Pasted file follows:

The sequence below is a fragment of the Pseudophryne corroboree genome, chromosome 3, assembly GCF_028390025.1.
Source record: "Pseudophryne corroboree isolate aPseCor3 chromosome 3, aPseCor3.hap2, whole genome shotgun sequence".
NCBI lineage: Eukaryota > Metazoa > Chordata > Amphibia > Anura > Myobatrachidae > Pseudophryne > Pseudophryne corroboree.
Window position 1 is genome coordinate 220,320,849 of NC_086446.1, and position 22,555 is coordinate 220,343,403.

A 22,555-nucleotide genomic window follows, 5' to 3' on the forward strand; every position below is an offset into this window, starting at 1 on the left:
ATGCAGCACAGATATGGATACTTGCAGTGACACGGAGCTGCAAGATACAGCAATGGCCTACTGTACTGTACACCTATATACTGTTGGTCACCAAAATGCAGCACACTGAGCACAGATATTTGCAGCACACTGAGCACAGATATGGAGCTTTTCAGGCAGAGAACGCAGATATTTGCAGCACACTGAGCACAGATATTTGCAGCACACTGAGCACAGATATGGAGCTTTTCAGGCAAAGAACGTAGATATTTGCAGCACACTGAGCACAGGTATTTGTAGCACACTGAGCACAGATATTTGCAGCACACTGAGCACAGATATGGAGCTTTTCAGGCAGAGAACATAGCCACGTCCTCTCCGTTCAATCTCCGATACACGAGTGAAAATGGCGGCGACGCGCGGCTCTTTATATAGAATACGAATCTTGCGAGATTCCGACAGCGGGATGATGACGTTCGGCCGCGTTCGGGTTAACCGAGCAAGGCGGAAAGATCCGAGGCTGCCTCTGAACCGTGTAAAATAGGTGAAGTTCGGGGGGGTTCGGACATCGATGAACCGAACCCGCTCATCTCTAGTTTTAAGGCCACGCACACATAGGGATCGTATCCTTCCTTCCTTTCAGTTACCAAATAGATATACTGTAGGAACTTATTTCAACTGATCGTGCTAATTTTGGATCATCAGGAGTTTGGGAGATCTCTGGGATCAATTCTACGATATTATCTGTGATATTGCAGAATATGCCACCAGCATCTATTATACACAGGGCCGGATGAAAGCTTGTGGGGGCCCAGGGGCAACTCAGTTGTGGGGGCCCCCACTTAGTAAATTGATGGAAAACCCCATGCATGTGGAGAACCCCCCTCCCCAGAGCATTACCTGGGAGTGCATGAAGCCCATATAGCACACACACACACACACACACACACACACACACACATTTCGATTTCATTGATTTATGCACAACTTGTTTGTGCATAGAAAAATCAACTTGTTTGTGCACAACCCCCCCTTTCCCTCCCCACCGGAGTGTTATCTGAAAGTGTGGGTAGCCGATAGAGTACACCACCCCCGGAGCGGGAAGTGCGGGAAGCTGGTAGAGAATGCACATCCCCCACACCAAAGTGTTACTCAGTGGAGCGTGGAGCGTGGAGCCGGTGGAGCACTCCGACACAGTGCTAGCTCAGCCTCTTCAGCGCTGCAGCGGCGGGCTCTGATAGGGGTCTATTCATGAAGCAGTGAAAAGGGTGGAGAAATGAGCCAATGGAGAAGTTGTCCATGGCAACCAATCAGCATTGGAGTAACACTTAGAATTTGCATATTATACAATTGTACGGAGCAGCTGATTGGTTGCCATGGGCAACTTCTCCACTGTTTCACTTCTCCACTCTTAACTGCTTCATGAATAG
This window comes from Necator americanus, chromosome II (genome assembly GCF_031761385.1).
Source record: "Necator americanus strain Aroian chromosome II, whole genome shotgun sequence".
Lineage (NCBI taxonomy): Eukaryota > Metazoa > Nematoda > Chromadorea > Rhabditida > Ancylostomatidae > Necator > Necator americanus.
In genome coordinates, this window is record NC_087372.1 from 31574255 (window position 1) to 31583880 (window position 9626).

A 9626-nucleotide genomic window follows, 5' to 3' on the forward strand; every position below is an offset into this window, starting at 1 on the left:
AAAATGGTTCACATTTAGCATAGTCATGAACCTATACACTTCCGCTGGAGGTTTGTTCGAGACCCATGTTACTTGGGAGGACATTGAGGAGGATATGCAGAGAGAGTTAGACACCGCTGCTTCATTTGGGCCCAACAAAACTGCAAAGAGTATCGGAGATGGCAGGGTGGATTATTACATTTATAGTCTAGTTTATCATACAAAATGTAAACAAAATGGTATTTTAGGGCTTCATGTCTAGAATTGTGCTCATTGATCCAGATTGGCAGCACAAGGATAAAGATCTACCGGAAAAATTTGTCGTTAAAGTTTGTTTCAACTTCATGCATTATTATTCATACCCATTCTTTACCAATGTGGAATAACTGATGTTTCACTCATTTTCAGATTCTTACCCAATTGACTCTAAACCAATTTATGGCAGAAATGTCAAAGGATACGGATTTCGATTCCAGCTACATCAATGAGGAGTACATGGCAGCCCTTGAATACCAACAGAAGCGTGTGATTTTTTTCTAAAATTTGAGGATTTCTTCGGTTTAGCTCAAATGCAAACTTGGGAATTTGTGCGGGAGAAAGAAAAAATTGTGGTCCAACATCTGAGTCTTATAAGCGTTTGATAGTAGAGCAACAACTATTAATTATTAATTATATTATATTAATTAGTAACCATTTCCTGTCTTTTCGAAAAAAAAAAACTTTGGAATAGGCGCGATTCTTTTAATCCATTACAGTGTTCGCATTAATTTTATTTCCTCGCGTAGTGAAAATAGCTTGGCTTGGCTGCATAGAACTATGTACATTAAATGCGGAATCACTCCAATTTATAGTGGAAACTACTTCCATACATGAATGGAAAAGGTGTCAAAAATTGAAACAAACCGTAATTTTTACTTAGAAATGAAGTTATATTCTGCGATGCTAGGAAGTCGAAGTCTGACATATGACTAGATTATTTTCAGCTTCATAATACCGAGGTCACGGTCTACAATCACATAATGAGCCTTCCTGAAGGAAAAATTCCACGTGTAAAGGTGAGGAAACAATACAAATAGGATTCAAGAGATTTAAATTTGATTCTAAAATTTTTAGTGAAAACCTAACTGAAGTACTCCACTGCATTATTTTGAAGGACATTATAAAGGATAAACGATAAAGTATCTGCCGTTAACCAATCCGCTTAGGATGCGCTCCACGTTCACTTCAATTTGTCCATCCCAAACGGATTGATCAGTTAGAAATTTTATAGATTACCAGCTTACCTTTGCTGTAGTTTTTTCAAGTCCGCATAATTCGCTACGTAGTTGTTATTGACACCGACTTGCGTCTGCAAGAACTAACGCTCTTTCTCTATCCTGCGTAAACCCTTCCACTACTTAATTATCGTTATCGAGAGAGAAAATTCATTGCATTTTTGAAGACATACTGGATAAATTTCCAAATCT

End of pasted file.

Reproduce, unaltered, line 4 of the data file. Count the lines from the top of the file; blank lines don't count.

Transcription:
Window position 1 is genome coordinate 220,320,849 of NC_086446.1, and position 22,555 is coordinate 220,343,403.